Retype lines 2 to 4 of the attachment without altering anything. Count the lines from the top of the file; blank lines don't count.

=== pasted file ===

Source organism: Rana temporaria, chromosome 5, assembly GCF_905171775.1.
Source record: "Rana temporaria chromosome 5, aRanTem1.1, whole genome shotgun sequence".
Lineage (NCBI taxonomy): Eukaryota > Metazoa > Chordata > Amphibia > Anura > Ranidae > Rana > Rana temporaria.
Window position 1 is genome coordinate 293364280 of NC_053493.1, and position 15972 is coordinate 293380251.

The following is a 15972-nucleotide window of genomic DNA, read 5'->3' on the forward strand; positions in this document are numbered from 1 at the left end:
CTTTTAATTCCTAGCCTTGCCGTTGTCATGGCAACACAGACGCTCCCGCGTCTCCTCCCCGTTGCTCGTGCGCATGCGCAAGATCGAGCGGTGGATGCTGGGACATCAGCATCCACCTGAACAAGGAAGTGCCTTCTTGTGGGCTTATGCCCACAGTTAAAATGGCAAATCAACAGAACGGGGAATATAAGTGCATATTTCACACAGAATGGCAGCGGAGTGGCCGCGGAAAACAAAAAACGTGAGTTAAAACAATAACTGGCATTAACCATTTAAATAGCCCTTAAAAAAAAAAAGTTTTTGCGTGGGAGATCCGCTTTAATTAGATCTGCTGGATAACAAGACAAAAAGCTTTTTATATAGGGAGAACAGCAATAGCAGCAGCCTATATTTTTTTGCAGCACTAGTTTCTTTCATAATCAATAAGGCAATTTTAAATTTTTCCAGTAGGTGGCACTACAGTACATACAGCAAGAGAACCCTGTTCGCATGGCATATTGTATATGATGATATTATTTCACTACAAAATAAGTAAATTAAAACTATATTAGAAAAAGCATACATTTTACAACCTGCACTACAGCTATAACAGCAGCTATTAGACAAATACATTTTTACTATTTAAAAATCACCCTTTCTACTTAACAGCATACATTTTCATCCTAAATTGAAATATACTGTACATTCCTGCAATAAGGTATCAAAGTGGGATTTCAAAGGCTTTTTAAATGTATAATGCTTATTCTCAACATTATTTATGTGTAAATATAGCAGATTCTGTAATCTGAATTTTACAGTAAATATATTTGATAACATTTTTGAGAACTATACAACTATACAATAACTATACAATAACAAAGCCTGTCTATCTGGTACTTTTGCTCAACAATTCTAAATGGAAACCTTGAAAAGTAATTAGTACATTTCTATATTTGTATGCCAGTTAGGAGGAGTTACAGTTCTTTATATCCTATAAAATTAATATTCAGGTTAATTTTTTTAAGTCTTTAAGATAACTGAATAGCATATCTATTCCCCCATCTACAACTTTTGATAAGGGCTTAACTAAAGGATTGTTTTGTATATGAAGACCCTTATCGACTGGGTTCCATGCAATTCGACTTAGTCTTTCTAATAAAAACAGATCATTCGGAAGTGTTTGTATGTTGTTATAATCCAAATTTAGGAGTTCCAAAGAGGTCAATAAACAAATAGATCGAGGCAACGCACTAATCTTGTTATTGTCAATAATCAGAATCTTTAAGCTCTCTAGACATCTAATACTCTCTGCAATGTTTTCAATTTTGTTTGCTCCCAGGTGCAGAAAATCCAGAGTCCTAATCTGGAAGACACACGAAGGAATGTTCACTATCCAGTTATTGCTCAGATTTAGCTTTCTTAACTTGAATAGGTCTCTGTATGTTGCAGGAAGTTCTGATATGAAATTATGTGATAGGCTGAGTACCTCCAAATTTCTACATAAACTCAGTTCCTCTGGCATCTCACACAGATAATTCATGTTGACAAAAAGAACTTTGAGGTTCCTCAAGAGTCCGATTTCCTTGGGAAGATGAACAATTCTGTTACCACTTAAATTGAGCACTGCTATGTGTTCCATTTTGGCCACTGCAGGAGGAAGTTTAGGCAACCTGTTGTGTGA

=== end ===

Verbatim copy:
Source record: "Rana temporaria chromosome 5, aRanTem1.1, whole genome shotgun sequence".
Lineage (NCBI taxonomy): Eukaryota > Metazoa > Chordata > Amphibia > Anura > Ranidae > Rana > Rana temporaria.
Window position 1 is genome coordinate 293364280 of NC_053493.1, and position 15972 is coordinate 293380251.